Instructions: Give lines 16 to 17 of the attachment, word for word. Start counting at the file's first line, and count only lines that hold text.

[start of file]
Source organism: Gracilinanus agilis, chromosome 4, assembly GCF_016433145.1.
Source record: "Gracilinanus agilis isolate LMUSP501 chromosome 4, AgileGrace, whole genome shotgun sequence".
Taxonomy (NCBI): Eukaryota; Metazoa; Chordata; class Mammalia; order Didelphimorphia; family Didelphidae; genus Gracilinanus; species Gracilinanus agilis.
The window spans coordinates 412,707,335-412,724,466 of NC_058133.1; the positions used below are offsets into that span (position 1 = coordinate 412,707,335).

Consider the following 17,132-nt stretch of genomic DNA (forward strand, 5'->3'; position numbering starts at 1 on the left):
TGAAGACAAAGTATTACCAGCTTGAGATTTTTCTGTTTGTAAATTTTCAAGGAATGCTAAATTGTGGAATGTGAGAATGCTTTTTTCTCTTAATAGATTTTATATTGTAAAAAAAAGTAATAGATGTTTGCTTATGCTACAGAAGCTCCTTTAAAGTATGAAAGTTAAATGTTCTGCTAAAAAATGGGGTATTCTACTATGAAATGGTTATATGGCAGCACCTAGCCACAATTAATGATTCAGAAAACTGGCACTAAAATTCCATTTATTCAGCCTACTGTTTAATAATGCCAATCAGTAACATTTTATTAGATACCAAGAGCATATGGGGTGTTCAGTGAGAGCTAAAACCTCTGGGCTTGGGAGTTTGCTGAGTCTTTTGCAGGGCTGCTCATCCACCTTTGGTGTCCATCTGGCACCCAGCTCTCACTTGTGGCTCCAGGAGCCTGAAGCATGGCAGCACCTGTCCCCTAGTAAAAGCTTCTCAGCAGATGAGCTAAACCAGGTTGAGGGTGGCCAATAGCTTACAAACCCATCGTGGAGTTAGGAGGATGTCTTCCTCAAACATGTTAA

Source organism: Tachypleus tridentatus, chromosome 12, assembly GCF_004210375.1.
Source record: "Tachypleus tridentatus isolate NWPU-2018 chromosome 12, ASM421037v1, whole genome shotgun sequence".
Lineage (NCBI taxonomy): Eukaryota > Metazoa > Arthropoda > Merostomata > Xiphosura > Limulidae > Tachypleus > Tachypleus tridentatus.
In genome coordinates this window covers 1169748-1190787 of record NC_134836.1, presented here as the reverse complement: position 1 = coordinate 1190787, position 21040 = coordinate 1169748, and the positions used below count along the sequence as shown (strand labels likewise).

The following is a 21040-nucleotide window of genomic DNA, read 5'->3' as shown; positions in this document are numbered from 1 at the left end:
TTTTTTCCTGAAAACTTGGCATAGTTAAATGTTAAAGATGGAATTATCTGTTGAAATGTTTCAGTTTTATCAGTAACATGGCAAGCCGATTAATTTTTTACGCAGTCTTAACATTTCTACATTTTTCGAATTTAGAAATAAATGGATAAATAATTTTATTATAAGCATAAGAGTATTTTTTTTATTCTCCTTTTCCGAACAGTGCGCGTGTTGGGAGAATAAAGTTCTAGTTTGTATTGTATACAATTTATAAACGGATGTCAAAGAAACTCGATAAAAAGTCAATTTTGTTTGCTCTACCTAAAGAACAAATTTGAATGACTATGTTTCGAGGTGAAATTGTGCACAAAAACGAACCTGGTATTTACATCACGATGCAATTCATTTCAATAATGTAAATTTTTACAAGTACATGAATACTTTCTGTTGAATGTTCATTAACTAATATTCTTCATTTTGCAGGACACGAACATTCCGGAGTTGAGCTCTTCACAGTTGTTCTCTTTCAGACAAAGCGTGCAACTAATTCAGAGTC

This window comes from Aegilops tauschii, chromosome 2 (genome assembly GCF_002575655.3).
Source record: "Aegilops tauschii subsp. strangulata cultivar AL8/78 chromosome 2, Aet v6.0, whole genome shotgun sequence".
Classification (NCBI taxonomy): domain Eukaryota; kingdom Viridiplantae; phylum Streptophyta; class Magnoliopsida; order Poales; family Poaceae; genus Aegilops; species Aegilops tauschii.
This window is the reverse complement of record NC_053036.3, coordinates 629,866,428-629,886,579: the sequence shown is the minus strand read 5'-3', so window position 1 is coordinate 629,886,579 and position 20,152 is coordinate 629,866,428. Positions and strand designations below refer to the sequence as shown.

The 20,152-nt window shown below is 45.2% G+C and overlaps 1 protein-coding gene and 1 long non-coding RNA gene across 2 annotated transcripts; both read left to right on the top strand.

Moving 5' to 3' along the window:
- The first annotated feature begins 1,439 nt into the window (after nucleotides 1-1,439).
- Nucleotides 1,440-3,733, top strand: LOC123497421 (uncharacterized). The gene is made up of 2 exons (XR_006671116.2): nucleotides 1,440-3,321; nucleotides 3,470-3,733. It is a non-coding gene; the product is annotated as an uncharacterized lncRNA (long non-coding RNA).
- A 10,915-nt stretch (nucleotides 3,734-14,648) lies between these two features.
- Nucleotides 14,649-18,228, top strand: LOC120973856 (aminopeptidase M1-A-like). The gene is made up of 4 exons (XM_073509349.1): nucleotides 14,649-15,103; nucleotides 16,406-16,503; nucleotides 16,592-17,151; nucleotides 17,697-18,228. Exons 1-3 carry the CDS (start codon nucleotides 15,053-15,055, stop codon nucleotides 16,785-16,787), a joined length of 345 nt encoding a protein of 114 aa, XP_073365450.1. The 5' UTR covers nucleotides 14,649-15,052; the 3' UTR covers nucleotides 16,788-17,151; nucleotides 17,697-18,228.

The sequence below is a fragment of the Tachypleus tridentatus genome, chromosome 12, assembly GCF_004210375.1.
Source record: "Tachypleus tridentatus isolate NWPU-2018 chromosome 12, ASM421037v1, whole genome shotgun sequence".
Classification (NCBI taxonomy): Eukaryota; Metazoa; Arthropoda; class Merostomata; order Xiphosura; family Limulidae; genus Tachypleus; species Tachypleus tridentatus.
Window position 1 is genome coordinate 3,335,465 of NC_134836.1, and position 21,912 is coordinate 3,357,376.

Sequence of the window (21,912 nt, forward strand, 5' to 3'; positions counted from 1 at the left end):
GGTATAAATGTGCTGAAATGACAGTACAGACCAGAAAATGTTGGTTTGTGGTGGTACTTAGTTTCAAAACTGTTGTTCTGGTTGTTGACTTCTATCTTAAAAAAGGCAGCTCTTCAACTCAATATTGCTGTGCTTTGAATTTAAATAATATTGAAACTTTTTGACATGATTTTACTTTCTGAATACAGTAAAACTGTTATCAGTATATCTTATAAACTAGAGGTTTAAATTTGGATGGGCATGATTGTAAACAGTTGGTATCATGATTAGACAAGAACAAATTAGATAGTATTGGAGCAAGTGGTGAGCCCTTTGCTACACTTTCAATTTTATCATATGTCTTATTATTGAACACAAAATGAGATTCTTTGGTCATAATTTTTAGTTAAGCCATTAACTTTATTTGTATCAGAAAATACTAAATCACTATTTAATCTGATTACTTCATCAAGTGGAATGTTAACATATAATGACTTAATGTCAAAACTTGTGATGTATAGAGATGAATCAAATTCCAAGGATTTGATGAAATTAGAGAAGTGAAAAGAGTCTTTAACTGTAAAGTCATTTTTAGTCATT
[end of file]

This window is the reverse complement of record NC_053036.3, coordinates 629,866,428-629,886,579: the sequence shown is the minus strand read 5'-3', so window position 1 is coordinate 629,886,579 and position 20,152 is coordinate 629,866,428. Positions and strand designations below refer to the sequence as shown.

The 20,152-nt window shown below is 45.2% G+C and overlaps 1 protein-coding gene and 1 long non-coding RNA gene across 2 annotated transcripts; both read left to right on the top strand.